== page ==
I finished Da Fancy Wun last night, so while the varnish is curing I figured I’d post the WIP photos I took along the way.
This is the final post in a five-post series documenting this Trukk. Assembly is in part one and part two, the color guide is in part three, and the finished product is in part five.
There are three great milestones in any miniature-painter’s life: drinking your brush-rinsing water (I haven’t done this, but I’ve come closer than I’d like), shaking an open pot of paint (check!), and spilling an entire bottle of Citadel shade paint.
Overall I’m pretty happy with how Da Fancy Wun turned out. There are things I’d do differently on my next Trukk, but that’s always the case. I’m looking forward to getting it into my new, larger lightbox to see what it looks like up close.
This Trukk — Da Fancy Wun — is an experiment in more than one way (it’s my first conversion!), and on the color front I’m trying two things: four recipes for blue on the same model (Trukk parts, Taurox body, the gunner’s armor bits, and the signature blue fender and gunner’s war paint); and splashes of colors that are uncommon or unseen in the rest of my army (so far), like gold and dark red, for a bit of a “rusty, ramshackle clown car” aesthetic.
This is the third post in a five-post series documenting this Trukk. Assembly is in part one and part two, a few WIP shots are in part four, and the finished product is in part five.
I’ve pulled the Taurox Prime recipes straight from GW, twiddled a bit; most of the others are from GW’s site or White Dwarf. As always, shades/washes are in italics.
Worth noting: I painted, washed, and sealed the metal and rubber on the very bottom of all six tires (and let the sealant fully cure) before working on the rest of the Trukk, so as to avoid rubbing off the paint every time I set it down. This proved to be a good idea — and I wish I’d done the whole tire, not just the bottom, because I rubbed all the paint off many of the rivets on the tires over the course of painting the rest of the model.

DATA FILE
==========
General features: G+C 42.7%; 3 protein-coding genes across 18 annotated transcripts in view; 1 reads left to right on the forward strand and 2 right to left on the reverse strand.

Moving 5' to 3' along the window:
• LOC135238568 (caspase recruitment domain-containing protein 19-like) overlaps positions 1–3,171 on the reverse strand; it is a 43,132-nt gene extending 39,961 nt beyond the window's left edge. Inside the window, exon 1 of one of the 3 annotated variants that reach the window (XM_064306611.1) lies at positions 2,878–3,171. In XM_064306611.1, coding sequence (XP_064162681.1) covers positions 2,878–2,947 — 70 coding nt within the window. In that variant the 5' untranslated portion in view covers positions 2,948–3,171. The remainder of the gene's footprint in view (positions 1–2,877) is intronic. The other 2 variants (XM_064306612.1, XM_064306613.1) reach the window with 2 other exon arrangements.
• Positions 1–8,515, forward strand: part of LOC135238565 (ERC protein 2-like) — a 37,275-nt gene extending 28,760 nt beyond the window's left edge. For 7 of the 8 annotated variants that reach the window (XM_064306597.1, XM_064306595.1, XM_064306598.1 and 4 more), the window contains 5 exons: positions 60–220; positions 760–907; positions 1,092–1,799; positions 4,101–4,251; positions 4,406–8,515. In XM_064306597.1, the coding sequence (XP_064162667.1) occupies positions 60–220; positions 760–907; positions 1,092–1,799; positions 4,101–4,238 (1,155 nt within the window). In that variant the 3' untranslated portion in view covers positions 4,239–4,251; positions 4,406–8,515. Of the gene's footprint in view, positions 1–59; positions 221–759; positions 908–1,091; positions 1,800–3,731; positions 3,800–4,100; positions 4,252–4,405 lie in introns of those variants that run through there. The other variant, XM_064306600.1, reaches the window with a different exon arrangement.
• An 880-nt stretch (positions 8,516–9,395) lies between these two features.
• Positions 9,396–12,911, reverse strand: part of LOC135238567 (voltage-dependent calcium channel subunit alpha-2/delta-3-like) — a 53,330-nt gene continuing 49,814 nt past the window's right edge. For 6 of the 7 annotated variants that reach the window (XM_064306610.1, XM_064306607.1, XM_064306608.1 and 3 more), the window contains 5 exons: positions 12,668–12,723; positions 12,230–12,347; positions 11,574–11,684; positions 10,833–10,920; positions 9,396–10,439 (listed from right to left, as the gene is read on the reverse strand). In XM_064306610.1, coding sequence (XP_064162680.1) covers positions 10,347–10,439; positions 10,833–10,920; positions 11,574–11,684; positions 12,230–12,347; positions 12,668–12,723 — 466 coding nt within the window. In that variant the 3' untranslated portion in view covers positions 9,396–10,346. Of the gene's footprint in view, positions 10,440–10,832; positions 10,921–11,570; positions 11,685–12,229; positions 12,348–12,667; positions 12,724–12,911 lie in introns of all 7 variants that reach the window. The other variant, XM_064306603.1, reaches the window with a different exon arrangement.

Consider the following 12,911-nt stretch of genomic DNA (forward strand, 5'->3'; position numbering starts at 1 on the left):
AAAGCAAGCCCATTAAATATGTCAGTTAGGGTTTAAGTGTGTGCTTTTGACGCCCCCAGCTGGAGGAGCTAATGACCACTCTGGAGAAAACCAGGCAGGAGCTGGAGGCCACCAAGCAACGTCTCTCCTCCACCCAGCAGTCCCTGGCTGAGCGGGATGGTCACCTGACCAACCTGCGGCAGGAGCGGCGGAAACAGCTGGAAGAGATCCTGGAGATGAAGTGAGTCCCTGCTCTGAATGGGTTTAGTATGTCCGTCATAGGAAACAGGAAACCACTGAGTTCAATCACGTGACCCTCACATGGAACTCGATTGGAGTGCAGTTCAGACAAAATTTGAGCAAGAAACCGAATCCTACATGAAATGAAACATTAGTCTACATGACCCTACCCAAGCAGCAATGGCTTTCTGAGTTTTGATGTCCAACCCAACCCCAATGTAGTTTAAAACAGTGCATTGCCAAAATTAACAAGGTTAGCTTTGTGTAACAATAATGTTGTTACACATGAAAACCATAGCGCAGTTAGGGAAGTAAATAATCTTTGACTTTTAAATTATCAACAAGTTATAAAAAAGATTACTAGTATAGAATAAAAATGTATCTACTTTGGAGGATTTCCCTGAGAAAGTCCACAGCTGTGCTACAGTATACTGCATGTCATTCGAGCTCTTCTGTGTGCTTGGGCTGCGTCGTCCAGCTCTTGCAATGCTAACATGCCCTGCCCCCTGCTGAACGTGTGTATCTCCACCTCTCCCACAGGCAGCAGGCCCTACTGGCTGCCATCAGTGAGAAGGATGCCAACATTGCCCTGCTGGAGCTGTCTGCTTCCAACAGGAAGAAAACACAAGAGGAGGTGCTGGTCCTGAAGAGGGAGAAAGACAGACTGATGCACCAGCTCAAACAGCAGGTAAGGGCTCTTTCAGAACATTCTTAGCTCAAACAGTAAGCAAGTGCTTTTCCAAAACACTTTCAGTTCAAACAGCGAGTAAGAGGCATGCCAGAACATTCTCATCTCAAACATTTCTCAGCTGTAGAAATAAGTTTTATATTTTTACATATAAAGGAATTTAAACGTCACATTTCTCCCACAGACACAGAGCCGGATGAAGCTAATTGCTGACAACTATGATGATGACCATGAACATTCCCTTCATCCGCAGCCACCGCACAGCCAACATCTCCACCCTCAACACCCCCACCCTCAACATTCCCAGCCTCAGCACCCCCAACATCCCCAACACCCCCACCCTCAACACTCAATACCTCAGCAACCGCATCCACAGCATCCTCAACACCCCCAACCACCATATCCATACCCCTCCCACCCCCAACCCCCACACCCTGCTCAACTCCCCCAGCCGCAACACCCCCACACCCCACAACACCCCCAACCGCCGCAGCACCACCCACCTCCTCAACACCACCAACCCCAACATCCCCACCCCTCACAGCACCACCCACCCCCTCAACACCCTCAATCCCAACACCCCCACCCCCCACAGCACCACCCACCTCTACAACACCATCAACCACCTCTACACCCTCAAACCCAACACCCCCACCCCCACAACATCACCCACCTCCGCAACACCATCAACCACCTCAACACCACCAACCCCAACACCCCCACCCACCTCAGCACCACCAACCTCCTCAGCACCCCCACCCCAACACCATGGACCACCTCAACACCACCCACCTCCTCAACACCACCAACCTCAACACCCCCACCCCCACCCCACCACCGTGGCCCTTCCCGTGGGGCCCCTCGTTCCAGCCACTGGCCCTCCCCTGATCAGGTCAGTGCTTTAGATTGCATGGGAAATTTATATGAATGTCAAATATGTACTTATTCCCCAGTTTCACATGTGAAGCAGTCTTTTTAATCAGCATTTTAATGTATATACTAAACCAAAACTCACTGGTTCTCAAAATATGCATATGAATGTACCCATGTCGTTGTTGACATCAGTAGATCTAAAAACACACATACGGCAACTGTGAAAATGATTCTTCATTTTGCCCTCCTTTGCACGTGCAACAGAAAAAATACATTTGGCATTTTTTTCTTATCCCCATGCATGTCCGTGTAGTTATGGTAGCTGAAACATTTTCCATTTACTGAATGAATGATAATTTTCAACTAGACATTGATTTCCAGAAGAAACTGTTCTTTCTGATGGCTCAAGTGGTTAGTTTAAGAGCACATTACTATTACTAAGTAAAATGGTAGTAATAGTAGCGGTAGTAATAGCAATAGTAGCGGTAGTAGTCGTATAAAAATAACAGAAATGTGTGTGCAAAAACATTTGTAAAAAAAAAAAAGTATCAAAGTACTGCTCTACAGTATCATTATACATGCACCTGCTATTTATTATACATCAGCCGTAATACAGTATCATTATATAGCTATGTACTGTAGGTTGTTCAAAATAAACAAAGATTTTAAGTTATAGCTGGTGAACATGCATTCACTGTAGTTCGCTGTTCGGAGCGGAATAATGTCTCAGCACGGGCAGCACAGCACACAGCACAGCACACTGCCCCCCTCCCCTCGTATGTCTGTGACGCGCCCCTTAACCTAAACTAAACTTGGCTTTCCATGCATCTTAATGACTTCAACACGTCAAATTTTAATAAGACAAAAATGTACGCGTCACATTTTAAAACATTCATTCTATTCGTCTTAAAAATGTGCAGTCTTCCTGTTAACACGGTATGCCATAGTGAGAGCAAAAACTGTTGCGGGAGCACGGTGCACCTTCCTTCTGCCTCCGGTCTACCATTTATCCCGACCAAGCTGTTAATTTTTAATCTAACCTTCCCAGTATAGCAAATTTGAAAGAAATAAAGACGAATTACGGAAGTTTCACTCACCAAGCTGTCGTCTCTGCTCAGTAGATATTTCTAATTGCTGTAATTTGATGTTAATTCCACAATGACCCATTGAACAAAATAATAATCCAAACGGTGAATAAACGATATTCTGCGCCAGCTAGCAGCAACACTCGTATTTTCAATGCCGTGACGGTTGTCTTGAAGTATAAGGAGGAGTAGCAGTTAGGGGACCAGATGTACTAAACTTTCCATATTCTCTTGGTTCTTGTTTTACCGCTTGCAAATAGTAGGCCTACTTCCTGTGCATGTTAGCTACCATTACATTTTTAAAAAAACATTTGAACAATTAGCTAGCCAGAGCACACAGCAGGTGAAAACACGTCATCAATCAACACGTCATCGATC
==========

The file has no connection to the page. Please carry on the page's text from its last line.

Also worth noting: I highlighted the rubber portions of the tires before deciding how to weather them, and the weathering approach I chose basically erased all of those highlights. A step to skip next time!
Headlights: Moot Green or Averland Sunset > Agrax Earthshade > Moot Green or Yriel Yellow
Roll bar wraps: Zandri Dust > Seraphim Sepia > Ushabti Bone > Screaming Skull
Severed head flesh: Rakarth Flesh > Druchii Violet > Pallid Wych Flesh > White Scar
Severed head hair: Dryad Bark > Agrax Earthshade > Gorthor Brown > Baneblade Brown
Weathering and embellishments: These steps all happen after the rest of the mini is 100% done (including highlights); not every Ork uses all of them:
Checks: Macragge Blue and Corax White; I wrote a little guide for these
Chipping: Apply dots of Leadbelcher on the high points, edges, and surfaces where paint would naturally have been worn off
Battle-damaged edges: Tiny dot/line of Rhinox Hide > mirror the same shape with a line underneath it of whatever blue base coat I used for that area (Warhammer TV reference video)
Bullet holes: Highlight the edges of the hole in the appropriate color (e.g. Calgar Blue), then apply Leadbelcher to make it look like the paint was blown away
Built-up rust In spots where it can accumulate over a long period, such as on and around bolts, apply thinned-down Skrag Brown
Rusty streaks: Thinned-down Skrag Brown > thinned-down Fire Dragon Bright (like I do on my 40k terrain)
Verdigris: Nihilakh Oxide
Grime: Sponge on Rhinox Hide
Caked-on grime: Typhus Corrosion
Dusty, dirty tires: Thinned-down 50/50 Dryad Bark/Zandri Dust > thinned-down Baneblade Brown in the deep crevices > Tyrant Skull drybrush > Seraphim Sepia pin wash to reestablish the crevices (I followed this Way of the Brush tutorial, but modified it based on my colors on hand and used water instead of Lahmian Medium; this approach isn’t ideal for the metal/rubber combo tires on the Trukk, though)
I have to varnish Da Fancy Wun in two stages — tires and undercarriage first, curing for 24-48 hours upside down, and then the rest — so it’s going to be a few days until I can get it into my (new!) lightbox for some photos. It’s been a fun ride!